Rooftop solar doesn’t work for all customers, and conventional ground-mount and carport solar structures don’t fit all sites and project objectives. This is where elevated dual-axis solar trackers can come into play. Here to make the Pitch for elevated dual-axis trackers and the added value they can provide is Jeff Sharpe, Founder and COO of Stracker Solar.
0:29 – Overview of Stracker Solar as a company
1:20 – Three value adds of dual-axis trackers over single-axis trackers
2:19 – What is the foundation/structure of a Stracker tracker?
2:57 – Details of the tracking hardware and control system
5:00 – Failure points?
6:12 – Key segments for dual-axis solar trackers
7:12 – Comparison of 200 kW dual-axis solar project vs. rooftop solar
9:00 – Explanation of construction and panel installation
9:38 – How to start installing Stracker trackers
Read part of the transcript below, or watch the full episode right here:
Commonly when we think of trackers, we’re thinking of single-axis trackers that we see in those long rows out in the field that incrementally tilt and follow the sun. They require a lot of green space. Elevated dual axis-trackers are totally different. They’re pole-mounted structures. How much can an elevated dual-axis solar tracker support in terms of weight and kilowatts?
Trackers have at least three value adds over the typical single axis system. First are pole mounting lets us install in hilly or rocky terrains that might not be level enough for those conventional single-axis rows. Second, their 20-ft high control and actuator platform keeps all the mechanical and electrical systems well out of reach, so there’s no need for fencing.
And last but not least, their minimum 14-ft ground clearance allows continued use of the ground below for activities that range from farming with tractors and combines to industrial operations to school yards to parking lots where there’s room for semis and buses and fire trucks to pass below. That’s because of their 15-ft minimum ground clearance.
Stracker foundations typically consist of a simple 30-in. diameter pier foundation heavily reinforced. The pole bolts to this foundation so it can be relocated if needed and Strackers are built of American-made steel. We can get as many as 10 on a truck and our current model has an array of 28 450 Watt bifacial modules. So, they have a dc and an ac power rating of 12.6 kW, and we’re seeing that the bifacial gain is about seven percent on top of that.
Moving on to the tracking part of the dual-axis tracker, what is the hardware and how does that mechanism work?
The heart of this tracking system is our proprietary drive core that includes slew drive actuators, electric motors and an advanced control system. The drive core mounts right on top of the pole with a compact steel assembly and a structural bolting system. The control system incorporates the sophisticated, proprietary GPS-based algorithm. We don’t use any hydraulics, no linear actuators, just exceptionally high strength actuators and electric motors.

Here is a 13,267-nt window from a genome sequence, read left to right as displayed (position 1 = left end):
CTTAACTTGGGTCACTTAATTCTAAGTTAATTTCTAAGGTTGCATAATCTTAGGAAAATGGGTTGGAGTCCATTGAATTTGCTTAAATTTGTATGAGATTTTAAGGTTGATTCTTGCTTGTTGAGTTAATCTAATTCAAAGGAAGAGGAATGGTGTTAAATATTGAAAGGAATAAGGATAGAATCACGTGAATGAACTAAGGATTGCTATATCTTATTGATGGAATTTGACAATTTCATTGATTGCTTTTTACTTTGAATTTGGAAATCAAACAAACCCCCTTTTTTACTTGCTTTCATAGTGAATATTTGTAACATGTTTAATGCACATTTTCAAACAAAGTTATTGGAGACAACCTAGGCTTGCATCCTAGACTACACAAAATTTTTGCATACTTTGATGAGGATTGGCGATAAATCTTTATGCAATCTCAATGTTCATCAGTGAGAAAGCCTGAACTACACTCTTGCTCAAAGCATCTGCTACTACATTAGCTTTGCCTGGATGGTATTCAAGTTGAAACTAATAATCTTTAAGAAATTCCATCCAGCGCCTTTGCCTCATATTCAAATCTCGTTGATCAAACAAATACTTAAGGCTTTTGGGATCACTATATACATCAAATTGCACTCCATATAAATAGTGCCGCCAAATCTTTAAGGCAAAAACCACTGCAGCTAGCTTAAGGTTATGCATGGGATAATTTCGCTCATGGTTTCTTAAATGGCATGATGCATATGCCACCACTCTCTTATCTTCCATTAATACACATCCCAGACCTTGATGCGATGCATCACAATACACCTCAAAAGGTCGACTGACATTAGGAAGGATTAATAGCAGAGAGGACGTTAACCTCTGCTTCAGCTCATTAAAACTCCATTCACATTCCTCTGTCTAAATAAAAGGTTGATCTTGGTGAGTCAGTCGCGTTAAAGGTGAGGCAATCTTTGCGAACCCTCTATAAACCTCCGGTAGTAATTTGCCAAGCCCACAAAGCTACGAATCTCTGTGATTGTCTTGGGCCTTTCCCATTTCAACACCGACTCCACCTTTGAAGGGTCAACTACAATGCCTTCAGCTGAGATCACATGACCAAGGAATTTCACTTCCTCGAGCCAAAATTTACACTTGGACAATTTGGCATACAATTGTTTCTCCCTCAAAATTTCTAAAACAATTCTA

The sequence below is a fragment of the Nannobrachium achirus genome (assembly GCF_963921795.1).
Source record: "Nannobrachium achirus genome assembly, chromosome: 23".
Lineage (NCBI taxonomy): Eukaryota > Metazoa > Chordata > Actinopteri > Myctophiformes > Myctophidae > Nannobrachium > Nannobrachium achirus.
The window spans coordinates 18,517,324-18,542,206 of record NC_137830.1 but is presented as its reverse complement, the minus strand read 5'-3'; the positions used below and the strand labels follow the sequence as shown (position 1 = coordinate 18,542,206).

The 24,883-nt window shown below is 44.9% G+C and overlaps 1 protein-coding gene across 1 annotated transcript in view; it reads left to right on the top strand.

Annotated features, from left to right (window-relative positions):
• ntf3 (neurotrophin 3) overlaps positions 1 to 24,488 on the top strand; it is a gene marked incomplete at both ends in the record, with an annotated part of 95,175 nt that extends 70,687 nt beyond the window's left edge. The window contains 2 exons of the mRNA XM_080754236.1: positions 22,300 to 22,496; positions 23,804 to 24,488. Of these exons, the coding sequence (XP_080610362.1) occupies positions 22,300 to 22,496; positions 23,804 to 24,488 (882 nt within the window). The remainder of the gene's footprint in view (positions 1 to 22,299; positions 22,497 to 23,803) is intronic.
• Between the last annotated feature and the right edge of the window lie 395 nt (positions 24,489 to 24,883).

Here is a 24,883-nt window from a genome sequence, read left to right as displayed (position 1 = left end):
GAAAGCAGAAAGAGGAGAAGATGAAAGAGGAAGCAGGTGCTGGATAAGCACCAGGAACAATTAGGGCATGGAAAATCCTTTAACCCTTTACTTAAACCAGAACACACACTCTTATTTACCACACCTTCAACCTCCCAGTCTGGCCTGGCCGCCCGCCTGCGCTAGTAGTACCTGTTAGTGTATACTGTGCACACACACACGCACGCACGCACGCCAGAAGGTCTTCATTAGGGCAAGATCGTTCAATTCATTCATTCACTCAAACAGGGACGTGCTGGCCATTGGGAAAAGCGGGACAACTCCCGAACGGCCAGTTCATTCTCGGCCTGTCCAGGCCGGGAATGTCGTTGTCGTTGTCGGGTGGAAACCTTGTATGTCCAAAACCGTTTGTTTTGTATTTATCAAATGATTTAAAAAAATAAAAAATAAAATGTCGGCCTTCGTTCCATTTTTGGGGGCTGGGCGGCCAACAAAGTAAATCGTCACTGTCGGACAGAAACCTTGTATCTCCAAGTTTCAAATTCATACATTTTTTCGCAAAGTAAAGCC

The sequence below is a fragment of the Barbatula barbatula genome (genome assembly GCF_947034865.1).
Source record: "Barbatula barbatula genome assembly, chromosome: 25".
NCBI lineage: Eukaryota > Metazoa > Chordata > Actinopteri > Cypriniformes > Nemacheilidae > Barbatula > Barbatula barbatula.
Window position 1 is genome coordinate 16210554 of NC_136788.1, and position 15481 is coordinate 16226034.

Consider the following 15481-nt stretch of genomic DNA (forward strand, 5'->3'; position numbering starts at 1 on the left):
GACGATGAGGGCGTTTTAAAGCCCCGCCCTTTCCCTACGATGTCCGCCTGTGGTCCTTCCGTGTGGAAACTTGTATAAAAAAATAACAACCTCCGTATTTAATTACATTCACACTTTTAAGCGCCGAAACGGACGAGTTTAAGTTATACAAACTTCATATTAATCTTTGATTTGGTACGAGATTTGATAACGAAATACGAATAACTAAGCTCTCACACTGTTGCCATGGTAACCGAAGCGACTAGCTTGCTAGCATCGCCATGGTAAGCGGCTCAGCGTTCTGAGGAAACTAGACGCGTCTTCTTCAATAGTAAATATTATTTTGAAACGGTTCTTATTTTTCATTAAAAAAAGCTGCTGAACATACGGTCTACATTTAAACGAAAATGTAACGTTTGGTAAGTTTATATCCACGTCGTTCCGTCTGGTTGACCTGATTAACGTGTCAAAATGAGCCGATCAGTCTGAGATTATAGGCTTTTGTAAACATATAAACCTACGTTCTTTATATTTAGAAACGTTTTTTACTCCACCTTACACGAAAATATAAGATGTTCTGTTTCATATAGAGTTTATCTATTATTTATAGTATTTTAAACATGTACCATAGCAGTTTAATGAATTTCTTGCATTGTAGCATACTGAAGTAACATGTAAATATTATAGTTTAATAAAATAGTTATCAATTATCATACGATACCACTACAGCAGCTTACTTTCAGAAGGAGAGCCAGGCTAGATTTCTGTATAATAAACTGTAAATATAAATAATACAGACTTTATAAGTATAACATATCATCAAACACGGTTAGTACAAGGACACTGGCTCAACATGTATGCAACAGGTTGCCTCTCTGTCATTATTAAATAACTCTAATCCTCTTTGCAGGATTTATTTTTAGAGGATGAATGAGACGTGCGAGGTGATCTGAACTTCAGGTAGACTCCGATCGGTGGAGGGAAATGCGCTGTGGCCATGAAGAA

The trackers carry the coveted UL 3703 listing and are load tested for wind ratings of 120 mile an hour.
Taking all that into account, I assume that dual-axis trackers pole mounted like this means you’re totally unconcerned about site constraints.
Being relieved of site constraints is one of our value propositions, but really the power of dual-axis tracking is the ability to keep that array pointed directly at the sun. This is what gives Strackers their exceptional production efficiency. In this industry that highlights one percent efficiency increases, Stracker’s 70 percent we think is truly a game changer. And their elevation keeps them raised above typical dust flurries as well as the shade of nearby trees and buildings and it provides a wider background for bifacial gain.
What segments are you after?
We’re providing DG systems for the commercial and community solar markets, and we’re targeting the 200 kW to 2 MW project range. Our goal is to provide a novel solar approach for the EPCs to be more competitive and win more projects. We hope that by adding our pole mounted trackers to their portfolios, EPCs can secure projects where sites might otherwise have restrictions that make the traditional offerings not suitable.
Can you give me an apples-to-apples example of how a dual-axis solar tracker designed for a site compares to a rooftop or carport proposal? Let’s say it’s a car dealership looking to add 200 kW.
For comparison of power production, let’s look at a 200 kW Stracker installation versus a typical 200 kW carport installation. We’ve been testing and have data here at about our 40 degree latitude of Ashland, Ore., where we are — about the latitude of Chicago — where we are using the exact same modules, exact same inverters. The 200 kW Stracker installation, which by the way is 16 Stracker units, produces 480 MWh per year. If we take a carport system that we assume a 5 degree south facing tilt, that system will produce 280 MWh per year. From that, we see that the Stracker system produces a full 70 greater energy production each year.
Now, to be fair if you increase that tilt of that carport from 5 degrees to 15 degrees somewhere, then our energy harvest is only 50 percent greater than the carport. But oftentimes we’ll see east-west facing carports at 10 degrees, and that’s going to be equivalent to that five degree south.
Strackers will also show about a 65 percent lower greenhouse gas footprint per kilowatt hour produced, and that’s because the power coming from the PV modules is increased and each PV module accounts for more than 90 percent of the typical PV system’s embedded carbon.
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